Photography is a bit like archery. A technically better camera, lens or arrow may not hit the target as often as it could if the photographer or archer does not practice enough.
Thanks for the useful info on the viewfinder and the other options.
I held the D7000 in a store and made a few shots with it, played around with the menus, and in general, the smaller grip and form factor is a bit weird for me, having shot with the D300 and D700 for the last 4 years, but it's something I could get used to. The button change is a big thing, but that should work out just fine as well.
I never use live view on my D700 - always shoot through the viewfinder, but this will change for the video part of the D7000.
Even if Nikon does change the layout, I'm sure that they will most likely leave most of the buttons, even if they switch their position. However, I still really miss the CF card locking latch from the D300 - this really was a mistake on their part, I think.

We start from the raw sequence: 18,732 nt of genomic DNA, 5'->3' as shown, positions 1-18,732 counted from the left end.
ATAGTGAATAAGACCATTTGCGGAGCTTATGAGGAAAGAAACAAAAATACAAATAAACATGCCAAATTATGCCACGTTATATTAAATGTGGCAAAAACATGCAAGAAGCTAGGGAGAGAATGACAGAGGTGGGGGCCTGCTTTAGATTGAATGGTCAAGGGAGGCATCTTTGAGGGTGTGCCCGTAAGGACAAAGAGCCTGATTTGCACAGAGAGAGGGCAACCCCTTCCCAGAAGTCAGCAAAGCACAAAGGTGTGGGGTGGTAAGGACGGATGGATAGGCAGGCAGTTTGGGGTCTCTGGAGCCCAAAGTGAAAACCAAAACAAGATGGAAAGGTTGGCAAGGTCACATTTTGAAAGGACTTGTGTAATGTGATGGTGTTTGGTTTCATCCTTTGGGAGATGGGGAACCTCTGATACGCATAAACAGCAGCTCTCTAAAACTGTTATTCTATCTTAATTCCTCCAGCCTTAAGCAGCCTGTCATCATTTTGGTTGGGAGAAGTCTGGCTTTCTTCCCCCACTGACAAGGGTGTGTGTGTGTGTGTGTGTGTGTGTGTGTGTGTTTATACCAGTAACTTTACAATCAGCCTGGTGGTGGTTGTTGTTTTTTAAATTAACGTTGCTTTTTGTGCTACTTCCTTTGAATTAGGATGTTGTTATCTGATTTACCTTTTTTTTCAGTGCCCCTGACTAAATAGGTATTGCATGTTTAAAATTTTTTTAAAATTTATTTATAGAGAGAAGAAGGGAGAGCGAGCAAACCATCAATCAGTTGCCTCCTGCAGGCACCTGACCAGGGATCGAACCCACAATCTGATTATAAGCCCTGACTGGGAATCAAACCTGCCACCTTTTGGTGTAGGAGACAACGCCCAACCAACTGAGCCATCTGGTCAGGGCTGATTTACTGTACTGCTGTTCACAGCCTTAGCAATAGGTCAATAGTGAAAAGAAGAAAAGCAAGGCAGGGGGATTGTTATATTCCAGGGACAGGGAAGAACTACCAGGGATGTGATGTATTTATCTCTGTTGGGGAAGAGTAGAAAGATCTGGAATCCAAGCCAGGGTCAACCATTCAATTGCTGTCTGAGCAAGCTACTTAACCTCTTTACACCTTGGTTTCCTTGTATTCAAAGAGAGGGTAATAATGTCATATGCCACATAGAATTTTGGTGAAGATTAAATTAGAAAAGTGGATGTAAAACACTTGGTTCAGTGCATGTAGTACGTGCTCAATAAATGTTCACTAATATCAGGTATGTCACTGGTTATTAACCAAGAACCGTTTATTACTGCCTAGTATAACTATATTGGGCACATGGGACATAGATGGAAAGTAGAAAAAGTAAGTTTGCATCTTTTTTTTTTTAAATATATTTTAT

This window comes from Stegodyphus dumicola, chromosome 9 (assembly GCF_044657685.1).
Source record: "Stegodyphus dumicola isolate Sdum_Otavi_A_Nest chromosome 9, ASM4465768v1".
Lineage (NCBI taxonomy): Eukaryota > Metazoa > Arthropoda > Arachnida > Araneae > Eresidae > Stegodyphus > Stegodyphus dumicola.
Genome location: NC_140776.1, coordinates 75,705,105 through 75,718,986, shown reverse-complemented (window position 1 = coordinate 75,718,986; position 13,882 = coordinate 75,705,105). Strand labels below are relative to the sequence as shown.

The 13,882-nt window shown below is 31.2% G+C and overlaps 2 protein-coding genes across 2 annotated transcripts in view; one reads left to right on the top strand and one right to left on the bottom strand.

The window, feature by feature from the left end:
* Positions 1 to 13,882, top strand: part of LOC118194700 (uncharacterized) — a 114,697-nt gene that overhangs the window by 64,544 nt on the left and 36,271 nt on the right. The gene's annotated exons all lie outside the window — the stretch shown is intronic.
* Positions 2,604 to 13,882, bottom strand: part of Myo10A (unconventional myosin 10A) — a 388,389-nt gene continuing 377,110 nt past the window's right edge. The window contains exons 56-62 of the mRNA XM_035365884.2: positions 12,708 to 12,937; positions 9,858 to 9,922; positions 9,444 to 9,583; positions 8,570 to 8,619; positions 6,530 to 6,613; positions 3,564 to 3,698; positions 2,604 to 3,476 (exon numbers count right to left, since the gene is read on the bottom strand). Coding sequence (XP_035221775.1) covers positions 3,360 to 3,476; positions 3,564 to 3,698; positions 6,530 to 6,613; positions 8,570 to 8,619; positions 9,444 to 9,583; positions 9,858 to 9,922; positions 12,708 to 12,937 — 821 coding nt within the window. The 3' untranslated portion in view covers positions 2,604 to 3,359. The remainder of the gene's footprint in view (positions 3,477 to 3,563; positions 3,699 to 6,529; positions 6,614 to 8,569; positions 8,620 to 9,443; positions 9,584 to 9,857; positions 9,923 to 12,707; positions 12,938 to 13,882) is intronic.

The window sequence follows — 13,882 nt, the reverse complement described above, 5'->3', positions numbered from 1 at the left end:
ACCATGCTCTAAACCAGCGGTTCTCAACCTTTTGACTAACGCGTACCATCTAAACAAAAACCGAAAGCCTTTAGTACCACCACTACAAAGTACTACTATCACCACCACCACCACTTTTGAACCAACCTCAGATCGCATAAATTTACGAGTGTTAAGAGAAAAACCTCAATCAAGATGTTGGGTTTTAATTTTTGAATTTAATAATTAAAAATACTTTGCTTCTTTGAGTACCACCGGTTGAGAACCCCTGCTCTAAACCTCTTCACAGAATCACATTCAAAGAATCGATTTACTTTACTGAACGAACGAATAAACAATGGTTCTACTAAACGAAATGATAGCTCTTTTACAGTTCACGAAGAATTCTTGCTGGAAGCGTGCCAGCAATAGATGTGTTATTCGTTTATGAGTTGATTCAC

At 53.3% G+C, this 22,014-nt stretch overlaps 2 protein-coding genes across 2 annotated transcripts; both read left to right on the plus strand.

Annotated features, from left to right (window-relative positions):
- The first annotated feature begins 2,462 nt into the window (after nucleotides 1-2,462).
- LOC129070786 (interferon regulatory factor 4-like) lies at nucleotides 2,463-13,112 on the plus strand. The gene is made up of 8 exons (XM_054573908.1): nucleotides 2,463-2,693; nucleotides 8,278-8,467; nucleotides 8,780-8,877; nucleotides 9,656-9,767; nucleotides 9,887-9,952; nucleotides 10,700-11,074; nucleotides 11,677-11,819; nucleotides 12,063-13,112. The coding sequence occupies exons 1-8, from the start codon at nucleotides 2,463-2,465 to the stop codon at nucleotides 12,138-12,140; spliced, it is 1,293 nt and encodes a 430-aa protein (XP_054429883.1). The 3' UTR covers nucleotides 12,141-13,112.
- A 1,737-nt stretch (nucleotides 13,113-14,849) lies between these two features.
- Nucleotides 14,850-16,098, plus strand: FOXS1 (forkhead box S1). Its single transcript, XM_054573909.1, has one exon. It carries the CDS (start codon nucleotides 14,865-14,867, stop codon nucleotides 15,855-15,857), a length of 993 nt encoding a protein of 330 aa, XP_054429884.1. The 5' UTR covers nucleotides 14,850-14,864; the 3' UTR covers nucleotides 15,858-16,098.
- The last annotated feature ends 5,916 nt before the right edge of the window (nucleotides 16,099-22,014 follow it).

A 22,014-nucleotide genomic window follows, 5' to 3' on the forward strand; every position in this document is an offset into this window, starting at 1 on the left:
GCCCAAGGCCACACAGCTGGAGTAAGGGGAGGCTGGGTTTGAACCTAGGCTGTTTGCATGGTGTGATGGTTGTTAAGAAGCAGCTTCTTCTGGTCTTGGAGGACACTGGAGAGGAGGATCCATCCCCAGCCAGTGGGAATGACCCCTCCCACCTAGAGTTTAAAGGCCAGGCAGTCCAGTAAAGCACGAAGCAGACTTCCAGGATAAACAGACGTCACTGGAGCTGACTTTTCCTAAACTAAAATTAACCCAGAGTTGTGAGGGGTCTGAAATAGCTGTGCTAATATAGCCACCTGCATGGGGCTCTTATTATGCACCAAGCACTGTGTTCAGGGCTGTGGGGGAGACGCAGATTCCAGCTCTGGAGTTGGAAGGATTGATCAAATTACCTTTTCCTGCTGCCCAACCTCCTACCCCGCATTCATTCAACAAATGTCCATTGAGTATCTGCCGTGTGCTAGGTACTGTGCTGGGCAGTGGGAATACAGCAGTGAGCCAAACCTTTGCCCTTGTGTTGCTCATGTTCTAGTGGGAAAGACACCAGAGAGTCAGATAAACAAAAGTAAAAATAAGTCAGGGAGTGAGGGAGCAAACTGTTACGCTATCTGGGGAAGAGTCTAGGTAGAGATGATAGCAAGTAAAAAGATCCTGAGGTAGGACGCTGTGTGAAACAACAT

>>However, I still really miss the CF card locking latch >from the D300 - >Something I forgot - the D7000 takes only SD cards. True. Inconvenient but true. I need faster cards for the video anyway, such is life.
I sold my D300 and got a D7000. I think I now have a perfect set of bodies. If someone asks what camera my answer a D7700 The duo of D7000 with a 17-55 and the D700 with a 24-70 is what definitely fits most my needs. The D7000 is now my every day camera which I carry most of the time. The D700 is now for the more sophisticated type of photographic tasks.